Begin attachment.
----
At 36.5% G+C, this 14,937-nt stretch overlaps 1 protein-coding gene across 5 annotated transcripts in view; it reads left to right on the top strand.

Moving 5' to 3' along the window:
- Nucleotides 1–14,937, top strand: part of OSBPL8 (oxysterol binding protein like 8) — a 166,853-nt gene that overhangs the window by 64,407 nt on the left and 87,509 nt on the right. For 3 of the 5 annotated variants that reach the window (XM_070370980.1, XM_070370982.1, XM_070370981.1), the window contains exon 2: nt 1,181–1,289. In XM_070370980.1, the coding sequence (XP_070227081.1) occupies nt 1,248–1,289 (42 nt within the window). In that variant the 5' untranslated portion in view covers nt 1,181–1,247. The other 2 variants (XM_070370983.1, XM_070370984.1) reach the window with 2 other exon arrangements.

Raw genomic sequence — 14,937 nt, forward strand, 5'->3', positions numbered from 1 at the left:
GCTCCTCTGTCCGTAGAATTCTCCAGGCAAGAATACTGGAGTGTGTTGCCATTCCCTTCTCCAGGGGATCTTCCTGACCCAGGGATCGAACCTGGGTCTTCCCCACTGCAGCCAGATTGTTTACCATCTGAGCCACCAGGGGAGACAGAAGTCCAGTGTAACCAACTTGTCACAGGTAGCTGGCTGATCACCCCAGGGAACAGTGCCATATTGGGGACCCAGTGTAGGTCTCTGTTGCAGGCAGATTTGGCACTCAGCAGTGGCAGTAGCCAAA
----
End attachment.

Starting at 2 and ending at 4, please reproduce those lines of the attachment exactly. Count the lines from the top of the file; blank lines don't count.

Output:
Moving 5' to 3' along the window:
- Nucleotides 1–14,937, top strand: part of OSBPL8 (oxysterol binding protein like 8) — a 166,853-nt gene that overhangs the window by 64,407 nt on the left and 87,509 nt on the right. For 3 of the 5 annotated variants that reach the window (XM_070370980.1, XM_070370982.1, XM_070370981.1), the window contains exon 2: nt 1,181–1,289. In XM_070370980.1, the coding sequence (XP_070227081.1) occupies nt 1,248–1,289 (42 nt within the window). In that variant the 5' untranslated portion in view covers nt 1,181–1,247. The other 2 variants (XM_070370983.1, XM_070370984.1) reach the window with 2 other exon arrangements.

Raw genomic sequence — 14,937 nt, forward strand, 5'->3', positions numbered from 1 at the left: